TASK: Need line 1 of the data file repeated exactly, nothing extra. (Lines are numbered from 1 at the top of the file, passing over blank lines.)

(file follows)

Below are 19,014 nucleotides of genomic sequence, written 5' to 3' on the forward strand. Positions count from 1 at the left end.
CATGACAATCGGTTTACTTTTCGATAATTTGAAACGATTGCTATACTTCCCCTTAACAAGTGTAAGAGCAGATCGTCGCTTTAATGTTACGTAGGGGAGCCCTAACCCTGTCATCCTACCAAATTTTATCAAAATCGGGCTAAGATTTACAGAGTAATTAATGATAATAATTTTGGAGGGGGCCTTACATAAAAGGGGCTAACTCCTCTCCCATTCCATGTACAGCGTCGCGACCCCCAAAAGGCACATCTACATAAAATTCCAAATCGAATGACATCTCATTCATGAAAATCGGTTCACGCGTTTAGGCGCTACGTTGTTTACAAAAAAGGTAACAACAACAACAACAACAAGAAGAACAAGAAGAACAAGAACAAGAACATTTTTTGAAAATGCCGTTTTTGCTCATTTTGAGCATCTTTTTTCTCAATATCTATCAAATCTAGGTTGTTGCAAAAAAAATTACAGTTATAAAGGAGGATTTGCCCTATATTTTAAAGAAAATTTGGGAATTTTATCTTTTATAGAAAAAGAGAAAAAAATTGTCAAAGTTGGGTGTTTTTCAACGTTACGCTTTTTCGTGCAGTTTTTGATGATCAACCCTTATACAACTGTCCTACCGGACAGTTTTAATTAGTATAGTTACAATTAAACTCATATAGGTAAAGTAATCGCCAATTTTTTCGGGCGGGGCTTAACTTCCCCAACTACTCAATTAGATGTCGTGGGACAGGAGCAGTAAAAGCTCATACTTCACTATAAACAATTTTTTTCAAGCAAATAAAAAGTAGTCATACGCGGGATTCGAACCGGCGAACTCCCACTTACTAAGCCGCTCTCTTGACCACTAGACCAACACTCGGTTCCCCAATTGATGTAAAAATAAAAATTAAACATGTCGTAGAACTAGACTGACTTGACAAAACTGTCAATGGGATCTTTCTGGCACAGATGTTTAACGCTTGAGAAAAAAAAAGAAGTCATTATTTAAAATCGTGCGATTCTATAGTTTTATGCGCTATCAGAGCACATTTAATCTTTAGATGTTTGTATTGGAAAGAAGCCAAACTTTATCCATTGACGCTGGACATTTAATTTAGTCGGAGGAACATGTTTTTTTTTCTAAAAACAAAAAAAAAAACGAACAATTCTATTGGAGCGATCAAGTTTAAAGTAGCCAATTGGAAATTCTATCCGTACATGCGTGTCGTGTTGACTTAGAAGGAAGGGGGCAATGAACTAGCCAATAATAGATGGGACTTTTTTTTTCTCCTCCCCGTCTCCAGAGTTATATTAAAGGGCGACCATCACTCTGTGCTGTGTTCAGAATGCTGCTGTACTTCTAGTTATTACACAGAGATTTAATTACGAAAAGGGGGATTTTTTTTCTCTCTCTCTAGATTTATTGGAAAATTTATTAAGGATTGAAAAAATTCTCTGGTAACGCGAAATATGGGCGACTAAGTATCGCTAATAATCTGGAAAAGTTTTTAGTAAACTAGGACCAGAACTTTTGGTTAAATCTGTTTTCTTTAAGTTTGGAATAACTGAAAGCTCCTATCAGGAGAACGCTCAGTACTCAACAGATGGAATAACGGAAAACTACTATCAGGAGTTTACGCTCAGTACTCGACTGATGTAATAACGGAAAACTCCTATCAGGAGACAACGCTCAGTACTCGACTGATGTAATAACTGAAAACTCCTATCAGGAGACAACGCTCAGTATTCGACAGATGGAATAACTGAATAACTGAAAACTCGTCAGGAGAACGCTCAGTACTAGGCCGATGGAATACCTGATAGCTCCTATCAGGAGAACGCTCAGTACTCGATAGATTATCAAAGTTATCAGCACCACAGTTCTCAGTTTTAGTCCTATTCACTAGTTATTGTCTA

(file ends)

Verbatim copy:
Below are 19,014 nucleotides of genomic sequence, written 5' to 3' on the forward strand. Positions count from 1 at the left end.